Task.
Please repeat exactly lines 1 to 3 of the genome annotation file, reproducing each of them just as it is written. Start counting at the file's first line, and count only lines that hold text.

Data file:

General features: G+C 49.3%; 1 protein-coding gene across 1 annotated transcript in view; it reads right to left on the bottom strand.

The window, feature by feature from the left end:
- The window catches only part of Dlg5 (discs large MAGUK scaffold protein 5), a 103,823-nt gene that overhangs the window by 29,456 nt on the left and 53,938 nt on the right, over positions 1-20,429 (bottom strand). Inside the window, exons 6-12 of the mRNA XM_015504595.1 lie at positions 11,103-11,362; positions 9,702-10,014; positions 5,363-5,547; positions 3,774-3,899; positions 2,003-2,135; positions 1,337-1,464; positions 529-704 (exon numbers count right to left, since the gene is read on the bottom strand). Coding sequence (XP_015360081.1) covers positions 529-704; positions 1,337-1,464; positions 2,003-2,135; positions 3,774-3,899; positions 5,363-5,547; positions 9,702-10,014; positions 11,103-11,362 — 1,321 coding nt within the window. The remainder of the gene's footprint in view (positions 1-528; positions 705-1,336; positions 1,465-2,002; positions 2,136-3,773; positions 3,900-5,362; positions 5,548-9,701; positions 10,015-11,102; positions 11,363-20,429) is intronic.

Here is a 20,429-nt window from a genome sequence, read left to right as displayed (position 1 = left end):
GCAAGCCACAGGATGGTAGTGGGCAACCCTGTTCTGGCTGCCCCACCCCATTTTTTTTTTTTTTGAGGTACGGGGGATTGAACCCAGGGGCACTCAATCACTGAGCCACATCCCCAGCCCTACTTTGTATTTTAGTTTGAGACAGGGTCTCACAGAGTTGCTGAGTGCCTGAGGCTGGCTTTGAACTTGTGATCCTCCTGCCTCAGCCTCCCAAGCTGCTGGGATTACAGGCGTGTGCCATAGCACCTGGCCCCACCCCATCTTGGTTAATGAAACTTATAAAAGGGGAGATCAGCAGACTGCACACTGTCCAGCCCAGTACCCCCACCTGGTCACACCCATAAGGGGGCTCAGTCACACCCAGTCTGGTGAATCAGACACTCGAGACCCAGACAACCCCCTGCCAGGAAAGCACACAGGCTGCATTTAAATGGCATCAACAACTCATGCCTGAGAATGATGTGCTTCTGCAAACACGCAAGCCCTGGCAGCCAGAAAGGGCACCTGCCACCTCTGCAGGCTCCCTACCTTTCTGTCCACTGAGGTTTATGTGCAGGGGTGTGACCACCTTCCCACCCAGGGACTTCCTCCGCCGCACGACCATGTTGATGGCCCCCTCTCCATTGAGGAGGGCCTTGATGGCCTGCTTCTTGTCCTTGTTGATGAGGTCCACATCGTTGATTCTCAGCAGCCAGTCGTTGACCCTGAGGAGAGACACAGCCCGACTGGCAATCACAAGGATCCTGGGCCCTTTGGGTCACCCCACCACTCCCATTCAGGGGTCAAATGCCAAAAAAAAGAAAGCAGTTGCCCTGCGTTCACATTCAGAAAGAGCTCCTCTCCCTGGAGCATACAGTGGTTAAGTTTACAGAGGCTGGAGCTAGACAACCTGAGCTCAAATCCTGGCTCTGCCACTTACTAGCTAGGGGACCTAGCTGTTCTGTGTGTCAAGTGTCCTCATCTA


General features: G+C 49.3%; 1 protein-coding gene across 1 annotated transcript in view; it reads right to left on the bottom strand.

The window, feature by feature from the left end:
- The window catches only part of Dlg5 (discs large MAGUK scaffold protein 5), a 103,823-nt gene that overhangs the window by 29,456 nt on the left and 53,938 nt on the right, over positions 1-20,429 (bottom strand). Inside the window, exons 6-12 of the mRNA XM_015504595.1 lie at positions 11,103-11,362; positions 9,702-10,014; positions 5,363-5,547; positions 3,774-3,899; positions 2,003-2,135; positions 1,337-1,464; positions 529-704 (exon numbers count right to left, since the gene is read on the bottom strand). Coding sequence (XP_015360081.1) covers positions 529-704; positions 1,337-1,464; positions 2,003-2,135; positions 3,774-3,899; positions 5,363-5,547; positions 9,702-10,014; positions 11,103-11,362 — 1,321 coding nt within the window. The remainder of the gene's footprint in view (positions 1-528; positions 705-1,336; positions 1,465-2,002; positions 2,136-3,773; positions 3,900-5,362; positions 5,548-9,701; positions 10,015-11,102; positions 11,363-20,429) is intronic.